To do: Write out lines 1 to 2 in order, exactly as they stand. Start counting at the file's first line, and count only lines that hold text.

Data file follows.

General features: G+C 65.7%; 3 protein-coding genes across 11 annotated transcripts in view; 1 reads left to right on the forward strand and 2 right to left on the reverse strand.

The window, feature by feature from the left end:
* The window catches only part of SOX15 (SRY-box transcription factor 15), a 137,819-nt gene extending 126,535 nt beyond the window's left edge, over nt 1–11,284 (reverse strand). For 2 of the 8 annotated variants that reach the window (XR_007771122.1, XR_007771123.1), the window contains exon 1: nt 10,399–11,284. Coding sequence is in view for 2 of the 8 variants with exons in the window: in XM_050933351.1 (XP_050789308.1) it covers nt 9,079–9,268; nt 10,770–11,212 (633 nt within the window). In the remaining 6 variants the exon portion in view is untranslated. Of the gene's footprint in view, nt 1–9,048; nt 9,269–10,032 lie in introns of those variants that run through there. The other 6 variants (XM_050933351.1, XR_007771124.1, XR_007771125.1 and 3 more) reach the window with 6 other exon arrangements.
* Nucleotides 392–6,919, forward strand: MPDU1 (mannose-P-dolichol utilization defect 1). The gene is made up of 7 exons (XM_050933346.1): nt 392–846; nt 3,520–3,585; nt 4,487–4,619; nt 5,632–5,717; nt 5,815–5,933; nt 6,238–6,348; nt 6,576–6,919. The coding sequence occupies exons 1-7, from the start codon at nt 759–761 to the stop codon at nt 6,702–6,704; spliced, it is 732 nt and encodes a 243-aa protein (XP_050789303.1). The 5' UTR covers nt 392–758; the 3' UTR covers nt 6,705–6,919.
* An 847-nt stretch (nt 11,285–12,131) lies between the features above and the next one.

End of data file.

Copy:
General features: G+C 65.7%; 3 protein-coding genes across 11 annotated transcripts in view; 1 reads left to right on the forward strand and 2 right to left on the reverse strand.

The window, feature by feature from the left end: